“ Observations on Mr. Raphson's method of resolving affected Equations of all degrees by Approximation.”- In this tract, and in the Appendix, the Baron renews his old complaints against • the nonsense and absurdity' of negative quantities; which quantities, he says, he and Mr. Frend have expunged from their works. This decisive tone and language, we think, can only be justified by a strict proof of the absurdity and inutility of negative quantities ; a proof for which we seek in vain in the works of these two authors; since we do not deem the question decided because we cannot conceive an abstract negative quantity, or because a mathematician has defined them to be “ nihilo minores," or because problems can be solved without their aid. We reserve what we have farther to say on this subject, for the consideration of the second part of Mr. Frend's Algebra, in the subsequent Article.

ART. XIII. The Principles of Algebra: or the true Theory of

Equations established by Mathematical Demonstration. Part II. By William Frend. 8vo. pp. 119. 35. Boards.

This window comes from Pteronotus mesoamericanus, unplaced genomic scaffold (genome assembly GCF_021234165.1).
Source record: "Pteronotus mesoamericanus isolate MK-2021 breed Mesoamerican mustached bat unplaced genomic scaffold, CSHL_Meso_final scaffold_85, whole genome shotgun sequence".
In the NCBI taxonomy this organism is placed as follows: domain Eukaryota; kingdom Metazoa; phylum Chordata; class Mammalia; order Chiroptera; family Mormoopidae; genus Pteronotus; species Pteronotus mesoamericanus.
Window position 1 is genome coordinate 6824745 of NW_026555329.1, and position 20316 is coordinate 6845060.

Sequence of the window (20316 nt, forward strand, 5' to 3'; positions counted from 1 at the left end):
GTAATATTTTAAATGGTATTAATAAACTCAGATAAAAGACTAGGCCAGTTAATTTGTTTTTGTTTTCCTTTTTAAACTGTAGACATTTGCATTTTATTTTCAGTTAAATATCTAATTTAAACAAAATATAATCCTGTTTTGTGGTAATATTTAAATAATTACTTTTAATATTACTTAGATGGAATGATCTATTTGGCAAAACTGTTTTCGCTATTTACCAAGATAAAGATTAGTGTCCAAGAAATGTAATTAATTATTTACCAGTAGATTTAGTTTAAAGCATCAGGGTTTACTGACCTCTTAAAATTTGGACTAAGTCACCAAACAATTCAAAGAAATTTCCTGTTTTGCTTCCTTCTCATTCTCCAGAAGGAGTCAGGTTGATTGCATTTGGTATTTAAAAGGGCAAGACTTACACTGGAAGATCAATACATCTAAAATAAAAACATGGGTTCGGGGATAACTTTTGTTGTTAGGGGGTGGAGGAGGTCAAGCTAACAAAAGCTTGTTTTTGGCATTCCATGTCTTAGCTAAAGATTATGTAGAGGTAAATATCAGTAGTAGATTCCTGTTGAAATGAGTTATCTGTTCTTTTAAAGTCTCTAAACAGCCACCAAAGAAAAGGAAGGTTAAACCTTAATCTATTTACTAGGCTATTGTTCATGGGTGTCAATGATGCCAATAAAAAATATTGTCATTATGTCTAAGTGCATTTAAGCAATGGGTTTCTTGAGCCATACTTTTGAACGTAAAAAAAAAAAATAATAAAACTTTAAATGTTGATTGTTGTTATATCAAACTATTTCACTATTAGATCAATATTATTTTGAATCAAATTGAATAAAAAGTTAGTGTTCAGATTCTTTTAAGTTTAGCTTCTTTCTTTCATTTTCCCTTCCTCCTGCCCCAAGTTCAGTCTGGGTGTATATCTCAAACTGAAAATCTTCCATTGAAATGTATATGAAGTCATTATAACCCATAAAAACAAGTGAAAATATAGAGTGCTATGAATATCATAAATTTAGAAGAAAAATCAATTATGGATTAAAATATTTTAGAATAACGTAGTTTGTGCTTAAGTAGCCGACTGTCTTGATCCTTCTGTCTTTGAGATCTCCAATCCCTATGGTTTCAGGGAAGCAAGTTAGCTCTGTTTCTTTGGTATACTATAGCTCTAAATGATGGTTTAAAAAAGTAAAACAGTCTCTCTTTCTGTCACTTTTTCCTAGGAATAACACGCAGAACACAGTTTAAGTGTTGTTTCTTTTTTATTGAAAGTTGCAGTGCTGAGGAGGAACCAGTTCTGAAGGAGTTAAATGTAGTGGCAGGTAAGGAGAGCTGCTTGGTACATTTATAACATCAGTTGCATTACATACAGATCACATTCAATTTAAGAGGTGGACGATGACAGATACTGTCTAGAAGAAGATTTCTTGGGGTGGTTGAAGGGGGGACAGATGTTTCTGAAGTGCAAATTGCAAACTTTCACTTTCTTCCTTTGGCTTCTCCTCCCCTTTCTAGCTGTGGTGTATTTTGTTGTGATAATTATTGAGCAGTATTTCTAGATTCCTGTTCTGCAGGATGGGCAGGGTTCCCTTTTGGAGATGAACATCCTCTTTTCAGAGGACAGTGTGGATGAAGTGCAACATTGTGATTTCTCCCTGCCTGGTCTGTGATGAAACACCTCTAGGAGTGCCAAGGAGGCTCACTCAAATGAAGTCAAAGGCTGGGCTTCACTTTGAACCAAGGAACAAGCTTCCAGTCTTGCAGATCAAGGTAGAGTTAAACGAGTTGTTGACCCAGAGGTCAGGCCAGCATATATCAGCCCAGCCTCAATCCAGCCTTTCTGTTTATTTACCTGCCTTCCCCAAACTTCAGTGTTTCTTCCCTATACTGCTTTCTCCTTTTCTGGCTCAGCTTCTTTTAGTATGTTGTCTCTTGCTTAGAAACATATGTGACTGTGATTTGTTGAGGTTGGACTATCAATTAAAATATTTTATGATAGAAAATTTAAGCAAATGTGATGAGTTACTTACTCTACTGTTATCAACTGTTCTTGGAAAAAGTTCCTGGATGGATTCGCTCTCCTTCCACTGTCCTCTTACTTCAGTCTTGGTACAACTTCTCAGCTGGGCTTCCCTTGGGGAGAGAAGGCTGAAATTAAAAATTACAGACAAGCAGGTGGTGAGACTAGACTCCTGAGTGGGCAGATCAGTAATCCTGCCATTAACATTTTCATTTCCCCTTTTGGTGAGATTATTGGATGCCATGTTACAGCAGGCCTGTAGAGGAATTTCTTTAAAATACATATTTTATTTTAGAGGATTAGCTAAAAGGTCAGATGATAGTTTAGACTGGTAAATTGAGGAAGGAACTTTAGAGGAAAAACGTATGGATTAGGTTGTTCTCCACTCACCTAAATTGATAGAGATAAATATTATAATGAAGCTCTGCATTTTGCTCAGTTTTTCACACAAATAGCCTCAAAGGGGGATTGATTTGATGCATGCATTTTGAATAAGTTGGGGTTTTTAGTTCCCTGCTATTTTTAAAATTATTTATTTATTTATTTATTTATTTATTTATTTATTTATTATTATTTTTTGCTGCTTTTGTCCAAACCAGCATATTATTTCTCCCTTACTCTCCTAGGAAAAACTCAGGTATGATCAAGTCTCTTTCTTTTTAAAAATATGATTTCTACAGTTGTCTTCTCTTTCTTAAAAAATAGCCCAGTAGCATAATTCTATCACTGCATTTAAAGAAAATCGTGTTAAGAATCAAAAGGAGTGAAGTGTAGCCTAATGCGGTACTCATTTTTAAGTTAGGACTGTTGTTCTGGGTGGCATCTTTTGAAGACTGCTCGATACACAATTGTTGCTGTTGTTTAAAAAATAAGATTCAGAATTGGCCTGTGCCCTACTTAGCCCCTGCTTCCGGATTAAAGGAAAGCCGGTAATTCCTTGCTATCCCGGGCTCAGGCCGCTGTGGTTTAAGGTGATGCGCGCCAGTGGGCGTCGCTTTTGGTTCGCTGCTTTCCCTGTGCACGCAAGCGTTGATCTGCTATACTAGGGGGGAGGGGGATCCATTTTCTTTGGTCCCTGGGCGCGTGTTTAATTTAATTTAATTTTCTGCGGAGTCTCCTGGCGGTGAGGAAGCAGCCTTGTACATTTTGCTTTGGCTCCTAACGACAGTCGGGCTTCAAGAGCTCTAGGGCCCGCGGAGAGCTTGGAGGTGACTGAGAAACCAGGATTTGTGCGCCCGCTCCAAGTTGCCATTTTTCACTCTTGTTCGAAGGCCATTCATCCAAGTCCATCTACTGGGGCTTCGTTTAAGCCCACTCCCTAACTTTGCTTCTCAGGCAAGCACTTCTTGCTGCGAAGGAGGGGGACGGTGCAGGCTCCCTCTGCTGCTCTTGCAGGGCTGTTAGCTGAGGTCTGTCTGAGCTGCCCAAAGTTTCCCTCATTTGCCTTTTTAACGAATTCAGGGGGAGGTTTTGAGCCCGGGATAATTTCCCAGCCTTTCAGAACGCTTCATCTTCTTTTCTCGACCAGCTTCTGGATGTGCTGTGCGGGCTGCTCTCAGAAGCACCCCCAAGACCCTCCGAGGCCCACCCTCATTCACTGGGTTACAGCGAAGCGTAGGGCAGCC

Robinsons. 1799. IN N this second part, Mr. Frend classes equations according to

the number of their unknown terms: 4m+"max" =ł being an equation of the second, and x" — ax" +bx'=k of the third class. He observes that one general rule pervades all equations, namely that none in any class can have more roots than it has unknown terms.-It must be recollected that, according to Mr. Frend and Baron Maseres, negative and impossible quantities are degraded from the duties and the dignity of roots.

In chapter II. equations of the first class are solved by the aid of logarithms, and approximation.—In chapter III, the author proceeds to the consideration of equations of the second class, and proves that the equation axi-4m + 1 = k may have two soots, in a manner similar to that of Baron Maseres. (Treatise on negative sign, Appendix, &c.)

Mr. Frend (we know not from what motive) has changed the term co-efficient for co-part; and he demonstrates the relation between the co-part and roots of equations thus : Let equation be ax--*=k; roots, c and d; then, ac—r=k

c-d2 ad-d...

cod

=ct-d, and ... ac-c'=dxc=k. Again ; let x'+bx-ax?=k, and roots be d, e, fi

. mici, and Dissertation on the use of the negative sign, Memoir in Philosophical Transactions, &c.

then,